Zombie fish in Bendigo creek

March 30, 2024 BY

Dr Rose with sample of fish from Bendigo Creek. PHOTO: SUPPLIED

A RECOVERY program to revive the populations of three native fish species has seen success.

The program is run collaboratively by North Central Catchment Management Authority (CMA), Sea Life Melbourne Aquarium, the Victorian Fisheries Authority, the Tri State Alliance which is comprised of seven natural resource bodies located along the Murray, and the CoGB.

To date there has been an increase in numbers of the olive perchlet, the southern pygmy perch, and the southern purple spotted gudgeon, otherwise known as the zombie fish.

The zombie fish and olive perchlet were thought to be extinct in Victoria, and the pygmy perch had been extinct in Bendigo creek since the 1860s.

North Central CMA Project Manager Peter Rose said they had been stocking Bendigo creek with the species over the past three years and have seen a good response.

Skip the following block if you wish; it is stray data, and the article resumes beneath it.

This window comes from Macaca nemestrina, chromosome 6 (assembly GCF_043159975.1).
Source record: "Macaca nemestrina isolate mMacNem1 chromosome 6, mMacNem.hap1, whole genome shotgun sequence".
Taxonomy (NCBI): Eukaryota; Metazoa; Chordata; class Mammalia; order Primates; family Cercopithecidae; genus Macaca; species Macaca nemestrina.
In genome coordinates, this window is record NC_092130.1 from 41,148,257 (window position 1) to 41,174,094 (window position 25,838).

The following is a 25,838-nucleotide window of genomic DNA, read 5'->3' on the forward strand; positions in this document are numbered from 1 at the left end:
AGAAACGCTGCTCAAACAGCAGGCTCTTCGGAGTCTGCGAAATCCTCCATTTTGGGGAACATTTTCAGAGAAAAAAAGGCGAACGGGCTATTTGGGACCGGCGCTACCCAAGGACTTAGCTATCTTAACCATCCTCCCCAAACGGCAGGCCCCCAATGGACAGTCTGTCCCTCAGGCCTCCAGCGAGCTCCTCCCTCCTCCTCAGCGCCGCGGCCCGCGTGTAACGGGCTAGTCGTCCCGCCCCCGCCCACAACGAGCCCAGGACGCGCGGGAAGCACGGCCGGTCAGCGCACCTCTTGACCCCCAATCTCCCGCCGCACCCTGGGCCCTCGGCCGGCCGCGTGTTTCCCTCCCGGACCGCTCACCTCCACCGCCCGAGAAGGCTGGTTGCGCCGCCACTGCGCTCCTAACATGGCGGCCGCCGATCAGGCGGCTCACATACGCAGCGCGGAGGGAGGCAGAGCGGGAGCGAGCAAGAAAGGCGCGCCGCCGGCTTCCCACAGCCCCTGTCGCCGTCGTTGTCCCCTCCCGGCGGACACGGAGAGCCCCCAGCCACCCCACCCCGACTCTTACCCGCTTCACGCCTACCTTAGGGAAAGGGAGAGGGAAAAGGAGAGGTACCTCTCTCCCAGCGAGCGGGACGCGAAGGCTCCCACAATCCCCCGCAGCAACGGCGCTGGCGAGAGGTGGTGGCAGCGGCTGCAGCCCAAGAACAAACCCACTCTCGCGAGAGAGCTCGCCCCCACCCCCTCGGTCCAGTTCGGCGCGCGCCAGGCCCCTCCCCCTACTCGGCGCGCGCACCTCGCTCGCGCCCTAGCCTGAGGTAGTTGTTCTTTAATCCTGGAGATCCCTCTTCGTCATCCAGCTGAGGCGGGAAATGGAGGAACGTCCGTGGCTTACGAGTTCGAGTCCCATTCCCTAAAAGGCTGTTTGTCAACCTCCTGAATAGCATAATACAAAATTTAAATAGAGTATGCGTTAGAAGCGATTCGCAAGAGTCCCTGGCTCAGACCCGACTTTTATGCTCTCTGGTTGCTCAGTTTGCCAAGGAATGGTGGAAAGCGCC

“Our last survey recorded 123 olive perchlet, 124 southern pygmy perch, and 60 zombie fish, all different ages,” Mr Rose said. “Not only does that mean they’re breeding, but they’re breeding alongside each other, which is great news.



“Pygmy perch and zombie fish have also moved into Racecourse Creek out of the dog park wetlands, and are now breeding there, which is phenomenal.”

At the centre of the program is Harcourt Dog Park in Strathdale, which is home to a stretch of Bendigo Creek that has ideal conditions for the fish.

“The next step for these fish is to keep breeding them and helping them thrive in surrogate sites such as the dog park wetlands,” said Dr Rose.

“From there, we’ll introduce them back into the wild in wetlands in the Gunbower Forest and on the Loddon floodplain.”

The program is part of a larger conservation project managed by North Central CMA to restore populations of native fish species in the central Murray and lower Loddon waterways.